What if I am Out of FBAR, FATCA & Offshore Compliance?

If you are out of FBAR compliance, the penalties can be severe. Therefore, you may consider entering the IRS offshore voluntary disclosure/tax amnesty, before it is too late.

What Should You Do?

Everyone makes mistakes. If at some point that you should have been reporting your foreign income, accounts, assets or investments the prudent and least costly (but most effective) method for getting compliance is through one of the approved IRS offshore voluntary disclosure program.

IRS Penalty List

The following is a list of potential IRS penalties for unreported and undisclosed foreign accounts and assets:

Failure to File

If you do not file by the deadline, you might face a failure-to-file penalty. If you do not pay by the due date, you could face a failure-to-pay penalty. The failure-to-file penalty is generally more than the failure-to-pay penalty.

The penalty for filing late is usually 5 percent of the unpaid taxes for each month or part of a month that a return is late. This penalty will not exceed 25 percent of your unpaid taxes. If you file your return more than 60 days after the due date or extended due date, the minimum penalty is the smaller of $135 or 100 percent of the unpaid tax.

Failure to Pay

f you do not pay your taxes by the due date, you will generally have to pay a failure-to-pay penalty of ½ of 1 percent of your unpaid taxes for each month or part of a month after the due date that the taxes are not paid. This penalty can be as much as 25 percent of your unpaid taxes. If both the failure-to-file penalty and the failure-to-pay penalty apply in any month, the 5 percent failure-to-file penalty is reduced by the failure-to-pay penalty.

However, if you file your return more than 60 days after the due date or extended due date, the minimum penalty is the smaller of $135 or 100 percent of the unpaid tax. You will not have to pay a failure-to-file or failure-to-pay penalty if you can show that you failed to file or pay on time because of reasonable cause and not because of willful neglect.

Civil Tax Fraud

If any part of any underpayment of tax required to be shown on a return is due to fraud, there shall be added to the tax an amount equal to 75 percent of the portion of the underpayment which is attributable to fraud.

A Penalty for failing to file FBARs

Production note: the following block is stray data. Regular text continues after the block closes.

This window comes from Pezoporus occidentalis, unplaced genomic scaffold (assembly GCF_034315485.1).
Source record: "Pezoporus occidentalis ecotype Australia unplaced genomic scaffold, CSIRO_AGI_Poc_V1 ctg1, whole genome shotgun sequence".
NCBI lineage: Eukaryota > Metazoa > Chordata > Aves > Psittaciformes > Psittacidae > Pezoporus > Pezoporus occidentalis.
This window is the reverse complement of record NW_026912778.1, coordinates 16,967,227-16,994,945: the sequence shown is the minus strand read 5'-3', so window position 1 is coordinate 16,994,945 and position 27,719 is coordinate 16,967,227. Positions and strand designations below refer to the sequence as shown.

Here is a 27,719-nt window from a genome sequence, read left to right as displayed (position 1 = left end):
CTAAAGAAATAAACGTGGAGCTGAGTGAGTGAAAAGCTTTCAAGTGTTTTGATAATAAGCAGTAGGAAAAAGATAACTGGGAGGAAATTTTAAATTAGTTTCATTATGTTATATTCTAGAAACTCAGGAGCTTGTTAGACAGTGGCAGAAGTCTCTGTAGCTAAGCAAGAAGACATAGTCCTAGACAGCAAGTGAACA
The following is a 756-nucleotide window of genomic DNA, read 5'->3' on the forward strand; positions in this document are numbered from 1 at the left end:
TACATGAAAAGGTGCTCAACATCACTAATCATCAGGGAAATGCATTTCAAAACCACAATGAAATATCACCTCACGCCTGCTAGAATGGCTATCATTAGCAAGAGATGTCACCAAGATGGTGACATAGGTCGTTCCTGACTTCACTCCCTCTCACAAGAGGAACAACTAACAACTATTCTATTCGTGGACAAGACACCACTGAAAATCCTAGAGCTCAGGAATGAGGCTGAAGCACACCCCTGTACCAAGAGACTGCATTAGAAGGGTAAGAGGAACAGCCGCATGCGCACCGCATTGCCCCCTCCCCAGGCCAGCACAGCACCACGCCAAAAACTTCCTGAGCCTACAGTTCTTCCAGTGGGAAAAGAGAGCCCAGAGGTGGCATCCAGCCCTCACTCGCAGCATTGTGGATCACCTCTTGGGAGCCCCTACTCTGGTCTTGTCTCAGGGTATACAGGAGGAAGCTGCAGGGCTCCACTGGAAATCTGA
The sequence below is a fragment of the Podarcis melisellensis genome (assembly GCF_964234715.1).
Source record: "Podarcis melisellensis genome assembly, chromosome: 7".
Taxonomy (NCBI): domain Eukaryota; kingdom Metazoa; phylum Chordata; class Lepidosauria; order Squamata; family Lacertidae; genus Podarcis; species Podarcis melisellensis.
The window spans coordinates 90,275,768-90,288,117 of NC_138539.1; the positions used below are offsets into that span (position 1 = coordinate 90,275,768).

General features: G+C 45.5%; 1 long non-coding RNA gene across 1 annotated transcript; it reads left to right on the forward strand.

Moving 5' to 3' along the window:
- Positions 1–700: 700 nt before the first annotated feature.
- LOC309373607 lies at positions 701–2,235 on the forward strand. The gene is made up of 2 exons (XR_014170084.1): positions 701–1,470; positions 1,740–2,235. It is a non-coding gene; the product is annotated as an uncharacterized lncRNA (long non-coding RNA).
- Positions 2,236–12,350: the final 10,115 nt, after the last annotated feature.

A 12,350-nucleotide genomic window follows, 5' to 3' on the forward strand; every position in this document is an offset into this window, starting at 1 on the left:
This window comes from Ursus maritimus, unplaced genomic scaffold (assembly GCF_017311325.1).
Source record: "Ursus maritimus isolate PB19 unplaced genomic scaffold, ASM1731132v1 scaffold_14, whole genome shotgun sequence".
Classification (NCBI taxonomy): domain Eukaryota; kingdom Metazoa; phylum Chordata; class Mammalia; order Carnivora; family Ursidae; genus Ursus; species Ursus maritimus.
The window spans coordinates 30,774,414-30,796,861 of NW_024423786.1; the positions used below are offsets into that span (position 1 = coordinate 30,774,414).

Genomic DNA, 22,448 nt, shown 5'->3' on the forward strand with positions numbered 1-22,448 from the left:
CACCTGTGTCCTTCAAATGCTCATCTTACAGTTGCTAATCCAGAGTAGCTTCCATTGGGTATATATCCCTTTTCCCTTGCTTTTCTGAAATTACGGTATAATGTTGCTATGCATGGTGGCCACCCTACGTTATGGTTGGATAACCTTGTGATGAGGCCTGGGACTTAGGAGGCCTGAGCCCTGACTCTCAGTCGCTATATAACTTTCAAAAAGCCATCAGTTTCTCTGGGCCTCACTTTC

The civil penalty for willfully failing to file an FBAR can be as high as the greater of $100,000 or 50 percent of the total balance of the foreign financial account per violation. See 31 U.S.C. § 5321(a)(5). Non-willful violations that the IRS determines were not due to reasonable cause are subject to a $10,000 penalty per violation.

A Penalty for failing to file Form 8938

The penalty for failing to file each one of these information returns is $10,000, with an additional $10,000 added for each month the failure continues beginning 90 days after the taxpayer is notified of the delinquency, up to a maximum of $50,000 per return.

A Penalty for failing to file Form 3520

The penalty for failing to file each one of these information returns, or for filing an incomplete return, is the greater of $10,000 or 35 percent of the gross reportable amount, except for returns reporting gifts, where the penalty is five percent of the gift per month, up to a maximum penalty of 25 percent of the gift.

A Penalty for failing to file Form 3520-A

The penalty for failing to file each one of these information returns or for filing an incomplete return, is the greater of $10,000 or 5 percent of the gross value of trust assets determined to be owned by the United States person.

A Penalty for failing to file Form 5471

The penalty for failing to file each one of these information returns is $10,000, with an additional $10,000 added for each month the failure continues beginning 90 days after the taxpayer is notified of the delinquency, up to a maximum of $50,000 per return.

A Penalty for failing to file Form 5472

The penalty for failing to file each one of these information returns, or to keep certain records regarding reportable transactions, is $10,000, with an additional $10,000 added for each month the failure continues beginning 90 days after the taxpayer is notified of the delinquency.